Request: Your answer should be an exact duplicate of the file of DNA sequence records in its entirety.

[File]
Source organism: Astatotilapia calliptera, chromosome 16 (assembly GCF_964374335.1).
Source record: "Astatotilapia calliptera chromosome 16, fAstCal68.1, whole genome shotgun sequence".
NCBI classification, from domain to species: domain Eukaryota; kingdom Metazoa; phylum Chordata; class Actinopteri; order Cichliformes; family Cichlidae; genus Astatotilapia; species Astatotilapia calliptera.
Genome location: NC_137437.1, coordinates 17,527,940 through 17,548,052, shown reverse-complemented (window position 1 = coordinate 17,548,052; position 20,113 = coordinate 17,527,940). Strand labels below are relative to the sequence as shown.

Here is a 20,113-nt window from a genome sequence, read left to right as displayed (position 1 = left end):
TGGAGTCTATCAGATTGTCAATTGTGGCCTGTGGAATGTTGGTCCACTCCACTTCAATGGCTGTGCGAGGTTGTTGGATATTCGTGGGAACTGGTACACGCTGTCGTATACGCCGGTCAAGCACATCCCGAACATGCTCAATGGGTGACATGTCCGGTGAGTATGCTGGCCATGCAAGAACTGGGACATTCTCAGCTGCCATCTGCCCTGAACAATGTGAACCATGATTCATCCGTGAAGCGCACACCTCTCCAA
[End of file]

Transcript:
Source organism: Astatotilapia calliptera, chromosome 16 (assembly GCF_964374335.1).
Source record: "Astatotilapia calliptera chromosome 16, fAstCal68.1, whole genome shotgun sequence".
NCBI classification, from domain to species: domain Eukaryota; kingdom Metazoa; phylum Chordata; class Actinopteri; order Cichliformes; family Cichlidae; genus Astatotilapia; species Astatotilapia calliptera.
Genome location: NC_137437.1, coordinates 17,527,940 through 17,548,052, shown reverse-complemented (window position 1 = coordinate 17,548,052; position 20,113 = coordinate 17,527,940). Strand labels below are relative to the sequence as shown.

Here is a 20,113-nt window from a genome sequence, read left to right as displayed (position 1 = left end):
TGGAGTCTATCAGATTGTCAATTGTGGCCTGTGGAATGTTGGTCCACTCCACTTCAATGGCTGTGCGAGGTTGTTGGATATTCGTGGGAACTGGTACACGCTGTCGTATACGCCGGTCAAGCACATCCCGAACATGCTCAATGGGTGACATGTCCGGTGAGTATGCTGGCCATGCAAGAACTGGGACATTCTCAGCTGCCATCTGCCCTGAACAATGTGAACCATGATTCATCCGTGAAGCGCACACCTCTCCAA